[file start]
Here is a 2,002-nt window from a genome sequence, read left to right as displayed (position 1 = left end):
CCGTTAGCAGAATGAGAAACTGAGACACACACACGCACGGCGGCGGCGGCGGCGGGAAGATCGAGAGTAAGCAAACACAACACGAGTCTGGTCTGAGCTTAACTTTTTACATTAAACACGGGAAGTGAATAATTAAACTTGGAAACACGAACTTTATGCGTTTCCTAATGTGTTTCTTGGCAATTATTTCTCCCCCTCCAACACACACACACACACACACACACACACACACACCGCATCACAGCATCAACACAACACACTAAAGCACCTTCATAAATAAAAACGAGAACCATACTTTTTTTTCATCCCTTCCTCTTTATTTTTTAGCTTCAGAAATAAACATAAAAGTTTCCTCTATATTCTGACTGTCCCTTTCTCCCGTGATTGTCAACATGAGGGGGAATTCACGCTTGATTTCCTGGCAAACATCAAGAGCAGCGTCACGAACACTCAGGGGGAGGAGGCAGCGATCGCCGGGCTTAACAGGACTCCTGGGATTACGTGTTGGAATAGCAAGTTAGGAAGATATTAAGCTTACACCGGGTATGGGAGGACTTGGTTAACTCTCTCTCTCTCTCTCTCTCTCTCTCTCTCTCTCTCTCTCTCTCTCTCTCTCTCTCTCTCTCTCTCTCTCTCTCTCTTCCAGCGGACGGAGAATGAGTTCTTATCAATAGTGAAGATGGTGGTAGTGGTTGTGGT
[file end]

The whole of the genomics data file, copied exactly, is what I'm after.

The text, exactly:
Here is a 2,002-nt window from a genome sequence, read left to right as displayed (position 1 = left end):
CCGTTAGCAGAATGAGAAACTGAGACACACACACGCACGGCGGCGGCGGCGGCGGGAAGATCGAGAGTAAGCAAACACAACACGAGTCTGGTCTGAGCTTAACTTTTTACATTAAACACGGGAAGTGAATAATTAAACTTGGAAACACGAACTTTATGCGTTTCCTAATGTGTTTCTTGGCAATTATTTCTCCCCCTCCAACACACACACACACACACACACACACACACACACCGCATCACAGCATCAACACAACACACTAAAGCACCTTCATAAATAAAAACGAGAACCATACTTTTTTTTCATCCCTTCCTCTTTATTTTTTAGCTTCAGAAATAAACATAAAAGTTTCCTCTATATTCTGACTGTCCCTTTCTCCCGTGATTGTCAACATGAGGGGGAATTCACGCTTGATTTCCTGGCAAACATCAAGAGCAGCGTCACGAACACTCAGGGGGAGGAGGCAGCGATCGCCGGGCTTAACAGGACTCCTGGGATTACGTGTTGGAATAGCAAGTTAGGAAGATATTAAGCTTACACCGGGTATGGGAGGACTTGGTTAACTCTCTCTCTCTCTCTCTCTCTCTCTCTCTCTCTCTCTCTCTCTCTCTCTCTCTCTCTCTCTCTCTCTCTCTCTCTCTTCCAGCGGACGGAGAATGAGTTCTTATCAATAGTGAAGATGGTGGTAGTGGTTGTGGT